The only advantage perceivably carbon would have over alu is comfort and that certainly isn't worth the extra £. My primary bike at the moment is a Caad and it is really comfortable even over 100+ miles I'm a convert back to Alu. I've managed to kill my Evo which is basically the same bike I miss it but not £1k much.

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maviczap [381 posts] 1 month ago
1 like
pablo wrote:

Interesting thread this. I've not actually run into anyone with an e road bike what are they actually like? For those with physical issues seems a great way of covering distance but are they much use to a relatively fast rider as they are limited to 17.5mph. I suppose the hills is where you'd make big gains. The only advantage perceivably carbon would have over alu is comfort and that certainly isn't worth the extra £. My primary bike at the moment is a Caad and it is really comfortable even over 100+ miles I'm a convert back to Alu. I've managed to kill my Evo which is basically the same bike I miss it but not £1k much.

Ebikes were very popular with fat french ladies in the Pyrenees, who dropped me on the way up the Tormalet as if they were on double dose EPO.

These were all mountain bike versions, so not really relevant to your question, but having been passed by them I've started looking at getting one.

The Gain does get good reviews, and for the price difference between the alu and carbon one, you could upgrade the groupset and invest in a suspension seatpost and stem?v

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alansmurphy [2249 posts] 1 month ago
1 like

Go for the second from bottom, it has the full hydro disc brakes and the better groupset. As for carbon, don't bother. Also if you look on their website you can customise the paint job  1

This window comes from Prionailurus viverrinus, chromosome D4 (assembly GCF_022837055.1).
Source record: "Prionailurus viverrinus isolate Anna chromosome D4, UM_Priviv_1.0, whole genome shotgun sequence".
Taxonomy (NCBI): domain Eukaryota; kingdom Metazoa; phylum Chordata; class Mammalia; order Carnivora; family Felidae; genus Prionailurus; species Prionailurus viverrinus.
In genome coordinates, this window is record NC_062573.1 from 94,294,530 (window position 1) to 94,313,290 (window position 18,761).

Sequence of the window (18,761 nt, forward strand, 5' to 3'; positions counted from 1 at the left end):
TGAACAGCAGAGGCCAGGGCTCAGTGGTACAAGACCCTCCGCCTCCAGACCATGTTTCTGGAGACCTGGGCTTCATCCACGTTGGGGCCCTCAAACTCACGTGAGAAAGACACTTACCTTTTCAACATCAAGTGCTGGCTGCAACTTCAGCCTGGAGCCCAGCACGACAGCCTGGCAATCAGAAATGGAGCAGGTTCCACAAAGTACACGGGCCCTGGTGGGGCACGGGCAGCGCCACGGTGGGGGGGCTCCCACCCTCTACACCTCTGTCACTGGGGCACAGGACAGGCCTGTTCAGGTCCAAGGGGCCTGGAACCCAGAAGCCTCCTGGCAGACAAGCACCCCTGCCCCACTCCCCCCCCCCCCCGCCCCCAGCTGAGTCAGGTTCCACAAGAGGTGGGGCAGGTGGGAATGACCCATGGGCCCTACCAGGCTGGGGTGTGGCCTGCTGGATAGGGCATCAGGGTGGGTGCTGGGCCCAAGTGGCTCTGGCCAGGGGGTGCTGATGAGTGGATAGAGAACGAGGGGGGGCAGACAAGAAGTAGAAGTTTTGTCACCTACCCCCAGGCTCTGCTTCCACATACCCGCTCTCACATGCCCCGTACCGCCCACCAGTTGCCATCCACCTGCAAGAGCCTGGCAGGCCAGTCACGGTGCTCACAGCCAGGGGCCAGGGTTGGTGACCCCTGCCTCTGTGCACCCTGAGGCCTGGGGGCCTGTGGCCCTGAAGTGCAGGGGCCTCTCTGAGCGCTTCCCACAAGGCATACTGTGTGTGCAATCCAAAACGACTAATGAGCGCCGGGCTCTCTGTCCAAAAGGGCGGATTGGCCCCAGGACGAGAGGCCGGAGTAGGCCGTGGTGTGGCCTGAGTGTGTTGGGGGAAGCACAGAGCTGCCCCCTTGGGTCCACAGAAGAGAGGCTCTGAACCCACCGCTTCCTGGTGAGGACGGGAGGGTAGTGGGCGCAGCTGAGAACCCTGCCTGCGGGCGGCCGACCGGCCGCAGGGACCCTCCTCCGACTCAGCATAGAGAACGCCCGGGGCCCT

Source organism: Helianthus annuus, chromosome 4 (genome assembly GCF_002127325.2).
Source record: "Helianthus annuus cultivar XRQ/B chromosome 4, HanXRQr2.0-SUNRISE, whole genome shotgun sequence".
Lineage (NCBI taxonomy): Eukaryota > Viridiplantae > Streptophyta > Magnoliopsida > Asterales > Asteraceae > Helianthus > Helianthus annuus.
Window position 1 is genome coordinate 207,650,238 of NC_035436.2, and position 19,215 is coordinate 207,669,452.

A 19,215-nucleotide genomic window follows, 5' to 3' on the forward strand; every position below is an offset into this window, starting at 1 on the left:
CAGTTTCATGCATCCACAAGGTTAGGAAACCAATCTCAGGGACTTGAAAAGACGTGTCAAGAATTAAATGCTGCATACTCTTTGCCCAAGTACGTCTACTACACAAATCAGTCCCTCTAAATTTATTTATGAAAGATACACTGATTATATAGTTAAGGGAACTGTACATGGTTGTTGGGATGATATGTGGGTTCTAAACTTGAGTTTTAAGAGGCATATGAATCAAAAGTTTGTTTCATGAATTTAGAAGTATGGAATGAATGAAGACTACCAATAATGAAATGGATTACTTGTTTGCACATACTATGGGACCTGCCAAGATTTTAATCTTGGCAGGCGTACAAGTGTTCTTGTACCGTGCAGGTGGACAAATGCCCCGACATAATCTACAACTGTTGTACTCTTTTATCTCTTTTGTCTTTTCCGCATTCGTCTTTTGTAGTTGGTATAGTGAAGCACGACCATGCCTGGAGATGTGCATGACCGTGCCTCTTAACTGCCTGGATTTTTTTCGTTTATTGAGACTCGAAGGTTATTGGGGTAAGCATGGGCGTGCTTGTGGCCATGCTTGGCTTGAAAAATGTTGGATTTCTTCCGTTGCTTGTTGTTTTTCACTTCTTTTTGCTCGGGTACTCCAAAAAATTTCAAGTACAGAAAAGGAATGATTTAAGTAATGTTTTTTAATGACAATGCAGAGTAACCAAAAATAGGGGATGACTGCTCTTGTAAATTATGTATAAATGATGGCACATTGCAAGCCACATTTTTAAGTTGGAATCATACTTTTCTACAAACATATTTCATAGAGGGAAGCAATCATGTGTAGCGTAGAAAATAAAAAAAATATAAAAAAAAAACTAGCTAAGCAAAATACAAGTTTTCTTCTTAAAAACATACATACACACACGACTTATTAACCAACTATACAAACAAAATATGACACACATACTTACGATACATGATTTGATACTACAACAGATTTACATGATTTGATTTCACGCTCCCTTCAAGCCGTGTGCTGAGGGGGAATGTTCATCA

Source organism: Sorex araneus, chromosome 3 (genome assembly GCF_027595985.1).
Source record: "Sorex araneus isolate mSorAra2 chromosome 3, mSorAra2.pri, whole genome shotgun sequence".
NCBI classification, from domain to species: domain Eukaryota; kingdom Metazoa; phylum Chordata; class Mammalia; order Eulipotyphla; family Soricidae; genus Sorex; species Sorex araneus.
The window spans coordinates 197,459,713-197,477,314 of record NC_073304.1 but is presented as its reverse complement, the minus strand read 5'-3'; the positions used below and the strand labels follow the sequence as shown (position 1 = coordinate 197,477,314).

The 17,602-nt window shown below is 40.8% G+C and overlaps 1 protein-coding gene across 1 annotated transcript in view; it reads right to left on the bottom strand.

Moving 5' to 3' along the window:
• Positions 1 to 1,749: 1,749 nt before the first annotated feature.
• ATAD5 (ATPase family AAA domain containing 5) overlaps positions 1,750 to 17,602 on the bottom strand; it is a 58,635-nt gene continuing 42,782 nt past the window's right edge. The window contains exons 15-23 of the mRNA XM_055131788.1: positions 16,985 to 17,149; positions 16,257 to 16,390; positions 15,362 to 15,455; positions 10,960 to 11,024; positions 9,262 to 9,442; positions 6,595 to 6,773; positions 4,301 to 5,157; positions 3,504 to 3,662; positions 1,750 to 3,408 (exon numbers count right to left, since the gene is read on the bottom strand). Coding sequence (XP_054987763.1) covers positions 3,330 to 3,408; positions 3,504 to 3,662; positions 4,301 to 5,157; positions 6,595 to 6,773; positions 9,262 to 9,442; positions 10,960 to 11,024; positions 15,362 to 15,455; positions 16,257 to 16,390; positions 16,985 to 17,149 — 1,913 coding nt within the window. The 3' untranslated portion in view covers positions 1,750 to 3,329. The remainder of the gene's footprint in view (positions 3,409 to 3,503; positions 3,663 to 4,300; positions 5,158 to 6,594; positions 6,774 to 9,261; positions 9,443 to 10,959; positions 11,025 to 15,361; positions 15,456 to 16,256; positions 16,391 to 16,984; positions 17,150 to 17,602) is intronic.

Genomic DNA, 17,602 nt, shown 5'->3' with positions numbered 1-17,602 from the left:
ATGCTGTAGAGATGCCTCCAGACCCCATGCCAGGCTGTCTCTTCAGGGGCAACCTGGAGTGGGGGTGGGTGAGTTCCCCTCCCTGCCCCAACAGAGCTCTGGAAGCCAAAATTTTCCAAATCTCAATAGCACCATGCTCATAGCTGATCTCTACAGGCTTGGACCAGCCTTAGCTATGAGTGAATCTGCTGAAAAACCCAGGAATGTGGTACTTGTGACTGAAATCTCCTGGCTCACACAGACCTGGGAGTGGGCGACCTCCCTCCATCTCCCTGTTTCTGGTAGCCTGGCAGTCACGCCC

I looked earlier in the year and there were 15% ish savings on last years model so worth a wait.

 

My friend got one orbea gain one from bottom at c.£2300 after a quadruple bypass and you really need to factor in the problem you're trying to solve. I wanted an ebike to commute and because i have circulation issues, I tried his (as he was selling). The assistance uphill is great but you pay for it massively elsewhere, even though it looks like a normal race bike. If you generally travel at >15mph on the flat with the Orbea it feels you are essentially riding with the rear brake on as the weight is in the back wheel. For him, unless we are doing a ridiculously hilly route (3,000ft of climbing or more) he's working harder on the Orbea. I'd imagine a carbon bike just means you hit the cut off quicker and the weight of the 2 heavy bits (battery and motor) are even more apparent.

 

So for my commute I went to the dark side an purchased an eMTB - the fat tyres mean i'm less concerned about potholes, have better grip for the winter and actually slow me down so the motor works more, I have though bought a naughty box for it to get more power out as you still found hitting 15.5mph too easy.  

 

 

 

 

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MidWalesBoy [2 posts] 1 month ago
0 likes

Thanks very much all.  Some great points to consider.